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Modeling the effect of high dead-space syringes on the human immunodeficiency virus (HIV) epidemic among injecting drug users
Article first published online: 7 JUN 2010
© 2010 The Authors. Journal compilation © 2010 Society for the Study of Addiction
Volume 105, Issue 8, pages 1439–1447, August 2010
How to Cite
Bobashev, G. V. and Zule, W. A. (2010), Modeling the effect of high dead-space syringes on the human immunodeficiency virus (HIV) epidemic among injecting drug users. Addiction, 105: 1439–1447. doi: 10.1111/j.1360-0443.2010.02976.x
- Issue published online: 9 JUL 2010
- Article first published online: 7 JUN 2010
- Submitted 16 June 2009; initial review completed 4 August 2009; final version accepted 5 February 2010
- Dead space;
- high dead-space syringe;
- injecting drug use;
- low dead-space syringe;
- syringe sharing;
- transmission probability
Aims To illustrate the impact of different proportions of injecting drug users (IDUs) sharing high dead-space syringes (HDSS) or low dead-space syringes (LDSS) on the probability of human immunodeficiency virus (HIV) transmission; and thus the impact on injection-related HIV prevalence and incidence.
Design A stochastic mathematical model was used to evaluate the impact of HDSS use in high- and low-risk IDU populations. Model parameters were obtained from peer-reviewed publications. Analytical solutions of a simplified deterministic model were obtained to explain the effect of HDSS on HIV endemic states.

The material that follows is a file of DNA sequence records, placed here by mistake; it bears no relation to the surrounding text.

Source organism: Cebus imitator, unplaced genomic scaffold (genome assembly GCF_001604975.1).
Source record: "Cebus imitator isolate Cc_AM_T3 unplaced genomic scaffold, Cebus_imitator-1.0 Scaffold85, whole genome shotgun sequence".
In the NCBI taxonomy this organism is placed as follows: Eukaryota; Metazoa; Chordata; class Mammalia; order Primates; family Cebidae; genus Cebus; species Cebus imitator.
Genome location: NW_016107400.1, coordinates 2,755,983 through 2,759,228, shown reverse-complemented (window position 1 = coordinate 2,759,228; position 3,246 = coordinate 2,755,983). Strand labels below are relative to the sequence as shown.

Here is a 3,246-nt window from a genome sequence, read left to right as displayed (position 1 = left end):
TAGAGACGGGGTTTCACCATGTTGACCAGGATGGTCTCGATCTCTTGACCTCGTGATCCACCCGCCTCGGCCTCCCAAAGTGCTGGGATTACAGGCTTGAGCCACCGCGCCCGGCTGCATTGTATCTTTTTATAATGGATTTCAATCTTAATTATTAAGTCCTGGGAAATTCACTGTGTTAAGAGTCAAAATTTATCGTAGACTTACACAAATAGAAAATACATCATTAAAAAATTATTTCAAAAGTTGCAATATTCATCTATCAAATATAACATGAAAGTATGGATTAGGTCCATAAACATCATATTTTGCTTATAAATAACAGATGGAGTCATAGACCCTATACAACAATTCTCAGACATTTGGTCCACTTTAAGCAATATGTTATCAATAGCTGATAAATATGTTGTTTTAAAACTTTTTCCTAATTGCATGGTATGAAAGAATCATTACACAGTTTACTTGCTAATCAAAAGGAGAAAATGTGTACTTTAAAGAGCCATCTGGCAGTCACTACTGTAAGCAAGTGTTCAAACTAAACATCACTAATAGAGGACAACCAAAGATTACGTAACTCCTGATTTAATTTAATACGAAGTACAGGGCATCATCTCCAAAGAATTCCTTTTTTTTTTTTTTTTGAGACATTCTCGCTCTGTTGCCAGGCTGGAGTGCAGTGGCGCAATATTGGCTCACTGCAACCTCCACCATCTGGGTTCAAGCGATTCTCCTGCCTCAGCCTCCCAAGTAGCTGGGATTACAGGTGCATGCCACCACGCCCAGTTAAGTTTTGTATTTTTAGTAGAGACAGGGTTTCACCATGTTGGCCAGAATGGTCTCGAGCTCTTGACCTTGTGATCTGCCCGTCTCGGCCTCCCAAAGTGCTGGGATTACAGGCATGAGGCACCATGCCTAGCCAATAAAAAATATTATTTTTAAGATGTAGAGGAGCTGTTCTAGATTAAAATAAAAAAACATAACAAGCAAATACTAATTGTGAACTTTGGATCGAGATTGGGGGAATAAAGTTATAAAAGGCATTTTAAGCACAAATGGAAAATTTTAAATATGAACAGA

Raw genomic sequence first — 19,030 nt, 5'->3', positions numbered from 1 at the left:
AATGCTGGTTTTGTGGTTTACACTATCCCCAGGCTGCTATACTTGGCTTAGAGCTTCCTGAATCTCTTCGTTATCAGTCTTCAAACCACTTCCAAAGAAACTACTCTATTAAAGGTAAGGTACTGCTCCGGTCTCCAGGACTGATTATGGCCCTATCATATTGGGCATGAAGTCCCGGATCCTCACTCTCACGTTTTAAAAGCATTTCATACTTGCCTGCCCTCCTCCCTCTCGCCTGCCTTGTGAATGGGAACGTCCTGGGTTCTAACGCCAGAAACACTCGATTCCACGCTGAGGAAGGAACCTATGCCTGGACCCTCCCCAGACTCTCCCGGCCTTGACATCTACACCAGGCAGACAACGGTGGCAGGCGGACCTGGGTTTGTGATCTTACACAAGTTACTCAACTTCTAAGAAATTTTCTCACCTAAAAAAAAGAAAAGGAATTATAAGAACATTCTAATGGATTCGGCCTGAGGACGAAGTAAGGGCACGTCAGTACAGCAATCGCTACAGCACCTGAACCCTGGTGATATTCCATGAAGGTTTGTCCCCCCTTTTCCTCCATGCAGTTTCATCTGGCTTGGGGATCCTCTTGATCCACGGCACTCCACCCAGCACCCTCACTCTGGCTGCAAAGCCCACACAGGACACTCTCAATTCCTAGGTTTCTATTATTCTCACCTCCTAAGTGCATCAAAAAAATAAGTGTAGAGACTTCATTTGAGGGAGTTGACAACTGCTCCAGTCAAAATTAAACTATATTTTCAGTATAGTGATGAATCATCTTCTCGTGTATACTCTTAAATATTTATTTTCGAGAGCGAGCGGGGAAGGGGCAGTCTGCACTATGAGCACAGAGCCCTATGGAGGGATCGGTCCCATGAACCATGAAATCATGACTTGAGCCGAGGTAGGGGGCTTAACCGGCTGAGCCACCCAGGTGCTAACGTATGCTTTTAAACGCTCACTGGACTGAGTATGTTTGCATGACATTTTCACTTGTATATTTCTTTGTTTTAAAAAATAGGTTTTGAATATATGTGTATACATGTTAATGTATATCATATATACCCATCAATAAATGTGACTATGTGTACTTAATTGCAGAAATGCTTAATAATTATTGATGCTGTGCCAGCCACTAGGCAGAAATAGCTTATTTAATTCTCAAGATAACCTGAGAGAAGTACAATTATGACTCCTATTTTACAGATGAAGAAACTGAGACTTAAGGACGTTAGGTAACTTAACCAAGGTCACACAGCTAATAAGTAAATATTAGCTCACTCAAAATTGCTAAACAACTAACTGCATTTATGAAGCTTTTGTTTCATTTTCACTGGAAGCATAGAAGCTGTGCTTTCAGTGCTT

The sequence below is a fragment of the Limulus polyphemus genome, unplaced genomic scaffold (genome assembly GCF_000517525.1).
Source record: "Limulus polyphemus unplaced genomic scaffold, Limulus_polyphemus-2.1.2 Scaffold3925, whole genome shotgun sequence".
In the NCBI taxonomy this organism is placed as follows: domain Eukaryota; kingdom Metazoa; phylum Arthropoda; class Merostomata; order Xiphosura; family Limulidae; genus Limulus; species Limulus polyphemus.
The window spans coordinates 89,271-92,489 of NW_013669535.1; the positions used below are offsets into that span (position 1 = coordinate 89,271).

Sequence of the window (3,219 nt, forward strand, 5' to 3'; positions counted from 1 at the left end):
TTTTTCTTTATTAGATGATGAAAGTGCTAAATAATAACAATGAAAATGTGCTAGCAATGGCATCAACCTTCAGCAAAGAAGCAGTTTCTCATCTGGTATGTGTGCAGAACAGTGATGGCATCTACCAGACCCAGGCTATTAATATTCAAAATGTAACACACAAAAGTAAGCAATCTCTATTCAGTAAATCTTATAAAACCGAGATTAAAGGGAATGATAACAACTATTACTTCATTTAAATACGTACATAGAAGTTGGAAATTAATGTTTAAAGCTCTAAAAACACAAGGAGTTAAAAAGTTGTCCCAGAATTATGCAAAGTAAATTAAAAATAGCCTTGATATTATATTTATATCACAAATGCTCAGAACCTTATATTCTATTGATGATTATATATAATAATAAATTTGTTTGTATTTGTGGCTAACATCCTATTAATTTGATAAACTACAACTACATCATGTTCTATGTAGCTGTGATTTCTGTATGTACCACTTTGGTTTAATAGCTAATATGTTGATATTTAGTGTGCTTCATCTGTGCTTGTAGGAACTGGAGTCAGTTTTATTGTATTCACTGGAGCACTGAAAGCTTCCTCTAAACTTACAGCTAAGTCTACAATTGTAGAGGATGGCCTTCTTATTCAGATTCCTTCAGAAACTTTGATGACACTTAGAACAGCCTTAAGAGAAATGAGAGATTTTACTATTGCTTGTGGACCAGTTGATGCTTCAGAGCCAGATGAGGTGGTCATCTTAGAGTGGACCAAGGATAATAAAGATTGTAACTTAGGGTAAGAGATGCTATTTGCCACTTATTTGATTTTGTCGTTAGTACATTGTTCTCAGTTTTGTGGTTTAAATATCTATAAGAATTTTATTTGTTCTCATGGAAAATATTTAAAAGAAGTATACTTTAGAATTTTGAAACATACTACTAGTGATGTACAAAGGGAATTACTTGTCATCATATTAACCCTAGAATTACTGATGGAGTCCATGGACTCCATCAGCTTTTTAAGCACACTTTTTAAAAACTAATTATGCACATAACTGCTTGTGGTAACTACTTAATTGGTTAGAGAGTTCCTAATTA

Findings Simulation analysis shows that the HIV epidemic could be sustained even when a small percentage of sharing (10%) involved HDSS. The effect is much stronger in high-risk compared with low-risk populations. Steady state HIV prevalence increases with the proportion of HDSS, and for high- and low-risk populations reaches around 80% and 20%, respectively. For low-risk populations, the use of LDSS could result in the virtual elimination of HIV. These results are dependent upon an evidence-supported assumption of a significant difference in HIV transmission risk associated with HDSS versus LDSS.
Conclusions Our models suggest that injection-related HIV epidemics may not occur when most (e.g. 95% or more) IDUs use LDSS. While these results are based on indirect risk measures and a number of simplifying assumptions, the effect of blood retained in high dead-space syringes on HIV prevalence seems to be very strong, even using relatively conservative assumptions. The findings have potential implications for needle exchange programs and the types of syringes produced and distributed world-wide.